the us department of Veterans Affairs runs some interesting tech programs, but it’s not known for being a flexible or nimble organization. And when it comes to electronic medical records, the VA had a slow but high-stakes drama. play for years.
The department’s registration platform, VistA, first instituted in the late 1970s, is hailed as efficient, reliable and even innovative, but decades of underinvestment have eroded the platform. On several occasions throughout the 2010s, the VA has stated that it will replace VistA (short for Veterans Information Systems and Technology Architecture) with a commercial product, and the latest iteration of this effort is currently underway. In the meantime, however, security researchers are discovering real security issues in VistA that could affect patient care. They want to disclose them to the VA and fix the issues, but they haven’t found a way to do so as VistA itself is on death row.
At the DefCon security conference in Las Vegas on Saturday, Zachary Minneker, a security researcher with a background in health informatics, presented findings on a concerning weakness in the way VistA encrypts internal credentials. Without an additional layer of network encryption (like TLS, which is now ubiquitous on the web), Minneker discovered that the homemade encryption developed for Vista in the 1990s to protect the connection between the network server and individual computers can be easily defeated. . In practice, this could allow an attacker on a hospital network to impersonate a healthcare provider in VistA, and potentially modify patient records, submit diagnoses, or even theoretically prescribe medications. .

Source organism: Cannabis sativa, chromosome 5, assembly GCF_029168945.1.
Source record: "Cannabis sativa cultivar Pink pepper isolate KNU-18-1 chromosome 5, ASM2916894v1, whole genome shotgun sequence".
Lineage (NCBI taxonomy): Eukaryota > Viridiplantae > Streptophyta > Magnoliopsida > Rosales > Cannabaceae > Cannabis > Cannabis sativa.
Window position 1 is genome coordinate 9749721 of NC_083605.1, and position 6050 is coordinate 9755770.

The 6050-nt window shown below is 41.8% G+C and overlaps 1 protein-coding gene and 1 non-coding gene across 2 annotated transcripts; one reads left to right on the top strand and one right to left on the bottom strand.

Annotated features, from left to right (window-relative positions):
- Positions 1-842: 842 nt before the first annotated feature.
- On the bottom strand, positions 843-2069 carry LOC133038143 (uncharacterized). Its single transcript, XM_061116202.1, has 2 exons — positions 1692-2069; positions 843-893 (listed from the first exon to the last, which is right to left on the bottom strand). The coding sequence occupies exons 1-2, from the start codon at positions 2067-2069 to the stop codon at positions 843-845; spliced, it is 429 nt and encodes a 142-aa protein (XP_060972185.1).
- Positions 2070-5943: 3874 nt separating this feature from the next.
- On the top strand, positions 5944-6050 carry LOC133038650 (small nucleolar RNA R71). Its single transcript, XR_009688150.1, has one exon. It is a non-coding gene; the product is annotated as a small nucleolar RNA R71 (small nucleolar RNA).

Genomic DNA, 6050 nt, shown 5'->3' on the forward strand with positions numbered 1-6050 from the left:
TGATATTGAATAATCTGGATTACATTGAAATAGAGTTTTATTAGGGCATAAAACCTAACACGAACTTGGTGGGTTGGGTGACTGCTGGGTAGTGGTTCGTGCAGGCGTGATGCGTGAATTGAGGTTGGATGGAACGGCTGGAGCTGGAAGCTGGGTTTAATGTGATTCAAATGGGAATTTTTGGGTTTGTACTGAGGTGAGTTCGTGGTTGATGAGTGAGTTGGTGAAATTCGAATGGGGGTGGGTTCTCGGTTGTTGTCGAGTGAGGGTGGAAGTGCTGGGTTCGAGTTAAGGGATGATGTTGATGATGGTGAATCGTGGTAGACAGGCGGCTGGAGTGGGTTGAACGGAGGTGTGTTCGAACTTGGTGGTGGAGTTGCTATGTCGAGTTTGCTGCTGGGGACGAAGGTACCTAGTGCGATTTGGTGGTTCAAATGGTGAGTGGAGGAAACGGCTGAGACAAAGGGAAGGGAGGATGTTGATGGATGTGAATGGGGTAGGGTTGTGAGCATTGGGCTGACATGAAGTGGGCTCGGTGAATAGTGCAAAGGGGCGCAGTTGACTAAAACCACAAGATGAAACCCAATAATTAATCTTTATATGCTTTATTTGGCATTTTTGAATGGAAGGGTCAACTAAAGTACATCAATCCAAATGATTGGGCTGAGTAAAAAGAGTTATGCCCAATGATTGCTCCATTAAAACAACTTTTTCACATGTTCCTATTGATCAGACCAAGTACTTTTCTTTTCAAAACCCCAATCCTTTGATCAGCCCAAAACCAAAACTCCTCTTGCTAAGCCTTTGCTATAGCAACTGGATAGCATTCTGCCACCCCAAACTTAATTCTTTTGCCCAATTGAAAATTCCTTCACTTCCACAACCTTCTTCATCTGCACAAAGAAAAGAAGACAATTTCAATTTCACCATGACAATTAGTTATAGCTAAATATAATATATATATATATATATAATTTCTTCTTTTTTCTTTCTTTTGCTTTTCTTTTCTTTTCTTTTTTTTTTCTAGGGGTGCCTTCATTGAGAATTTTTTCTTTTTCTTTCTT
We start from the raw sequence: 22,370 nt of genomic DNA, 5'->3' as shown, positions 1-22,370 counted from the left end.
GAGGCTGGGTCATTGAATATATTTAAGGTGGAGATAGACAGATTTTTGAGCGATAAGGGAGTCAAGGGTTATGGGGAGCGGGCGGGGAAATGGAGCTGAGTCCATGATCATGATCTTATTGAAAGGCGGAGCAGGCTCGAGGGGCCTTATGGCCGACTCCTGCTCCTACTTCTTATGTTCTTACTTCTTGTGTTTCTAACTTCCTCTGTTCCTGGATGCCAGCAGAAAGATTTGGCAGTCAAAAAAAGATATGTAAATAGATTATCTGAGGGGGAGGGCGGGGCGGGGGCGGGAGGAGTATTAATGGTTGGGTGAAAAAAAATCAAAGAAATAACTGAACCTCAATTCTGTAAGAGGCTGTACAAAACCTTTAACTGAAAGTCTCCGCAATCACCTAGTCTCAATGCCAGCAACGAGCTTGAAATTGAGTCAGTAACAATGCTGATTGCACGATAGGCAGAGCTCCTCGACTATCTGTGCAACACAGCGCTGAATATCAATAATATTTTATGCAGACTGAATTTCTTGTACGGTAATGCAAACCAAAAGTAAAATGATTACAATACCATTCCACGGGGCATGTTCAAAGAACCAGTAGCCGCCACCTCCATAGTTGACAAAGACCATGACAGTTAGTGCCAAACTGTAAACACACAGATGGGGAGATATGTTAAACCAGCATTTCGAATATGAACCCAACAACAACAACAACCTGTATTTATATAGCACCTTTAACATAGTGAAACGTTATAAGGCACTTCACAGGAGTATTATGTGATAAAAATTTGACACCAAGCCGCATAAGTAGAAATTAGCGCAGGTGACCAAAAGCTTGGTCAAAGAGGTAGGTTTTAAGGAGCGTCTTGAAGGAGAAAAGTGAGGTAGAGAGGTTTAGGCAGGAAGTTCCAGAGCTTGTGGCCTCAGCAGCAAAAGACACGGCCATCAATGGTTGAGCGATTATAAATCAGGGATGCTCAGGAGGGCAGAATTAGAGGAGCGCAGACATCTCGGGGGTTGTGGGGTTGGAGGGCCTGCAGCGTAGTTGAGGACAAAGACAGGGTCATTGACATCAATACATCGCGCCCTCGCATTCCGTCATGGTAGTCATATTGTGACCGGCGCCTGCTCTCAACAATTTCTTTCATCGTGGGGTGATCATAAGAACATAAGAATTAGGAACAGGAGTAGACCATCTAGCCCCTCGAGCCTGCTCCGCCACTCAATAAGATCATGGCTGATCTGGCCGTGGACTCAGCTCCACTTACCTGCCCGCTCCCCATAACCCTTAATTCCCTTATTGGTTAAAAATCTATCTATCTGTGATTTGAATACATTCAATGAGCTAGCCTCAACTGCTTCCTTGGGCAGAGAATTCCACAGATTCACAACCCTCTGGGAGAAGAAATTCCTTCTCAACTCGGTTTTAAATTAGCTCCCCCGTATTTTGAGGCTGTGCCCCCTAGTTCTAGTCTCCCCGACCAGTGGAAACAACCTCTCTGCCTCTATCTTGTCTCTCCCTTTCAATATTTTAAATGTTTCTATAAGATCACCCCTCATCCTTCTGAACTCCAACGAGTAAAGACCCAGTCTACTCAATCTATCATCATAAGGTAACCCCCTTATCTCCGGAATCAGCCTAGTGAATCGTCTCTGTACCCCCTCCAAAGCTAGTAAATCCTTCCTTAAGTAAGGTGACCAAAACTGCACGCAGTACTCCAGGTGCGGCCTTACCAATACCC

“If you were adjacent on the network without TLS, you could break passwords, overwrite packets, make database changes. Worst-case scenario, you could essentially impersonate a doctor,” Minneker told WIRED. “It’s just not a good access control mechanism for an electronic medical record system in the modern age.”
Minneker, who is a security engineer at software company Security Innovation, only briefly discussed the findings at his DefCon conference, which was mostly focused on a broader evaluation of Vista’s security and the language. programming of database MUMPS which underlies it. He has been trying to share the discovery with the VA since January through the department vulnerability disclosure program and Crowd of insects option of disclosure to third parties. But Vista is out of reach for both programs.
This may be because the VA is currently trying to phase out VistA using a new medical records system designed by Cerner Corporation. In June, the VA announced that it delay a general deployment of the $10 billion Cerner system through 2023, as pilot deployments have been plagued with outages and have led to nearly 150 cases in which patients could potentially have been injured.
The VA did not return WIRED’s multiple requests for comment on Minneker’s findings or the broader situation of vulnerability disclosure in VistA. In the meantime, however, VistA isn’t just being deployed in the VA healthcare system, it’s also being used elsewhere.